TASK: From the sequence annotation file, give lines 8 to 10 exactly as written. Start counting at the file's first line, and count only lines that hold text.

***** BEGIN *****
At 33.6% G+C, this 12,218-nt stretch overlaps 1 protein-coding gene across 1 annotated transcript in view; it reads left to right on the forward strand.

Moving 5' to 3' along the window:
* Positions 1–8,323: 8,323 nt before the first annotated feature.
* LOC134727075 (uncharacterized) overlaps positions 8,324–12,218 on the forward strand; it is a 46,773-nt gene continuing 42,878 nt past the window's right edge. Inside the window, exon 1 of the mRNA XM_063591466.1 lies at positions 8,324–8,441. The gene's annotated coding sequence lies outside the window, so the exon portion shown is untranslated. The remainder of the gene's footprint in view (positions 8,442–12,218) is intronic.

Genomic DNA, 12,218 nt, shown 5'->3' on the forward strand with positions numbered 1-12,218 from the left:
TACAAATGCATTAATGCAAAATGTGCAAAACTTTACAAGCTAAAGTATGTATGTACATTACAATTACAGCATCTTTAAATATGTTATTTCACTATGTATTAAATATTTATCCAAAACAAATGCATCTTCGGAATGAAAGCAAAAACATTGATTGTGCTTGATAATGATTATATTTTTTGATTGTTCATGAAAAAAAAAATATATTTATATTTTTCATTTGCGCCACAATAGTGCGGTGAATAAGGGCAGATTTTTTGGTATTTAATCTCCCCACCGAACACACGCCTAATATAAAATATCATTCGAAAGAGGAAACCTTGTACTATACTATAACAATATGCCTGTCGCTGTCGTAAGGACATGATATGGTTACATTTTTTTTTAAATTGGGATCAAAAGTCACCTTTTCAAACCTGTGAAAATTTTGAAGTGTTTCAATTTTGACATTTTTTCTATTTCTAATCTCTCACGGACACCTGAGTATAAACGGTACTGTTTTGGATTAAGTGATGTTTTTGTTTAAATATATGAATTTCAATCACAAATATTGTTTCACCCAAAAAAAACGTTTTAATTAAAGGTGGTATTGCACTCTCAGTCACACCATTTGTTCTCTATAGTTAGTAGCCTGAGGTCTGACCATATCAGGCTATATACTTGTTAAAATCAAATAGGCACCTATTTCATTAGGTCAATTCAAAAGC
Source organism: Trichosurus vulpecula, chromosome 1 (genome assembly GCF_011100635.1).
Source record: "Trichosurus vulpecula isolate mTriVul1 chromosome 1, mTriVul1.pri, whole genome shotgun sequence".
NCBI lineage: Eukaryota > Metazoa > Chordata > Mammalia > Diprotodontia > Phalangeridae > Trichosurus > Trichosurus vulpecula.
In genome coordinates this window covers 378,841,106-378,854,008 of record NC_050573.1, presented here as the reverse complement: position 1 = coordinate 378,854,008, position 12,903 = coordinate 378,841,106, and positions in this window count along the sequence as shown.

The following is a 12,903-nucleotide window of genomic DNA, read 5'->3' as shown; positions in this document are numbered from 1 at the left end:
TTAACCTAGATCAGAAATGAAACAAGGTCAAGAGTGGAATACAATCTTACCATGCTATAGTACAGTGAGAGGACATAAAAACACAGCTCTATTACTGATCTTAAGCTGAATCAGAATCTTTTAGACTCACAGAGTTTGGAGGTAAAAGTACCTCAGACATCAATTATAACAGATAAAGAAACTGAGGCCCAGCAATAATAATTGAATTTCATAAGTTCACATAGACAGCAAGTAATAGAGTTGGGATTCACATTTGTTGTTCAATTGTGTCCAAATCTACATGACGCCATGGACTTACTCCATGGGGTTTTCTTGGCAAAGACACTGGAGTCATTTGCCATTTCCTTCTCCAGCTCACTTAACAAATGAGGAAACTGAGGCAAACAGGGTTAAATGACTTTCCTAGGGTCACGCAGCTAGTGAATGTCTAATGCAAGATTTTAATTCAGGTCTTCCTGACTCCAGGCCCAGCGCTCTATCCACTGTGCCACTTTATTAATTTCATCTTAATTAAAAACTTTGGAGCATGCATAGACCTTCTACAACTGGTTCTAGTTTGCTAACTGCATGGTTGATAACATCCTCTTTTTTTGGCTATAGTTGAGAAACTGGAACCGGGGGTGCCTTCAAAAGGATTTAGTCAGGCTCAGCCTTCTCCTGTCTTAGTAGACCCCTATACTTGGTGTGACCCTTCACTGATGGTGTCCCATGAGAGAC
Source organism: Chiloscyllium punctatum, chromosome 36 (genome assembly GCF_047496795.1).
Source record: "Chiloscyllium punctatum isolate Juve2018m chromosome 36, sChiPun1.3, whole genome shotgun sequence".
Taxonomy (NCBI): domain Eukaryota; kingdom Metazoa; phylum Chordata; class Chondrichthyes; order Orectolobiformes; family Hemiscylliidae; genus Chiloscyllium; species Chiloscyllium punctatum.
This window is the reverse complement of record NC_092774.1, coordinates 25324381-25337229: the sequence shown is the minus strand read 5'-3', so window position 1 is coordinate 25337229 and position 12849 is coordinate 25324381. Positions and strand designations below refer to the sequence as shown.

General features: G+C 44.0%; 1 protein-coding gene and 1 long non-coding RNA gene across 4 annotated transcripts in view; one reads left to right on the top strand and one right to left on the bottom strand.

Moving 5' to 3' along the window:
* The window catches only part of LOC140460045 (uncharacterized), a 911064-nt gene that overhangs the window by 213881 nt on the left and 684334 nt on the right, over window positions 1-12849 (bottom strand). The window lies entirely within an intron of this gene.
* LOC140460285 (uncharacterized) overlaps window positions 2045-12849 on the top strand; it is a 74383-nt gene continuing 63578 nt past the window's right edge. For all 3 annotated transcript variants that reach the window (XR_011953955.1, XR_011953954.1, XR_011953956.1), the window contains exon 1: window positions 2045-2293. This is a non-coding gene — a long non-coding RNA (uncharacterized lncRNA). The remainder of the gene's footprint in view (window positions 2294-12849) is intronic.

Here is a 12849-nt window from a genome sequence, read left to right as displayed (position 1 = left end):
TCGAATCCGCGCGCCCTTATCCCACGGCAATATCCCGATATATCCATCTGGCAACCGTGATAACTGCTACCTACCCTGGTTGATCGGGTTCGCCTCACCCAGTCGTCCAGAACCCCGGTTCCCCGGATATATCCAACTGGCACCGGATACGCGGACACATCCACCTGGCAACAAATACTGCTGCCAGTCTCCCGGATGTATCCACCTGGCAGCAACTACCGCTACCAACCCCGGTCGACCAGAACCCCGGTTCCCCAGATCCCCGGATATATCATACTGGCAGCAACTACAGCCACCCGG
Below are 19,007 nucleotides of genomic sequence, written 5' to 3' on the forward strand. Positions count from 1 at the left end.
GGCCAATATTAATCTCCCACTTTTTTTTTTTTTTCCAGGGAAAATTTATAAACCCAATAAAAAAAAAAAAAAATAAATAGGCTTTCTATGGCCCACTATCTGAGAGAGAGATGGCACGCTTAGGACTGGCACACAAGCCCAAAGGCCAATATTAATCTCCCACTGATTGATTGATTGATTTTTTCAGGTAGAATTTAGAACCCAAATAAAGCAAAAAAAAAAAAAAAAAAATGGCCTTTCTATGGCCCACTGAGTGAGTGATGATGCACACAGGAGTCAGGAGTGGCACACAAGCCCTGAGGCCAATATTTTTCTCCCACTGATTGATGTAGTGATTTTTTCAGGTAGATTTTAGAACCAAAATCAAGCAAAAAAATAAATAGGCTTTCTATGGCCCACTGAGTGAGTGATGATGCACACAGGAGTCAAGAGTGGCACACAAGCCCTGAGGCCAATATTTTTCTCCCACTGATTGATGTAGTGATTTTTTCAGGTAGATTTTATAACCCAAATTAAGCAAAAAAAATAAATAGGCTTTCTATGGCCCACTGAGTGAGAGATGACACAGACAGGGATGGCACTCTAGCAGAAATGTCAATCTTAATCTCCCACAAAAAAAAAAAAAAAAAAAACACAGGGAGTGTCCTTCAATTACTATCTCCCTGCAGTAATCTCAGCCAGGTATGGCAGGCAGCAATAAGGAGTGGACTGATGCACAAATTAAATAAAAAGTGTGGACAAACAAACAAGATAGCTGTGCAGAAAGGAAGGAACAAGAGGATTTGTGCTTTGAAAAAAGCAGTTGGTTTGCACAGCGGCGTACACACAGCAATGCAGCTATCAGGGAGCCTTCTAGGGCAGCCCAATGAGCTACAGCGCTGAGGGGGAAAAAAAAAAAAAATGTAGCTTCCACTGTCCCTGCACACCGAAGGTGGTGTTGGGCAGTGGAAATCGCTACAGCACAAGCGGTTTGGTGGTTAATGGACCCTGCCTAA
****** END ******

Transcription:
Source record: "Trichosurus vulpecula isolate mTriVul1 chromosome 1, mTriVul1.pri, whole genome shotgun sequence".
NCBI lineage: Eukaryota > Metazoa > Chordata > Mammalia > Diprotodontia > Phalangeridae > Trichosurus > Trichosurus vulpecula.
In genome coordinates this window covers 378,841,106-378,854,008 of record NC_050573.1, presented here as the reverse complement: position 1 = coordinate 378,854,008, position 12,903 = coordinate 378,841,106, and positions in this window count along the sequence as shown.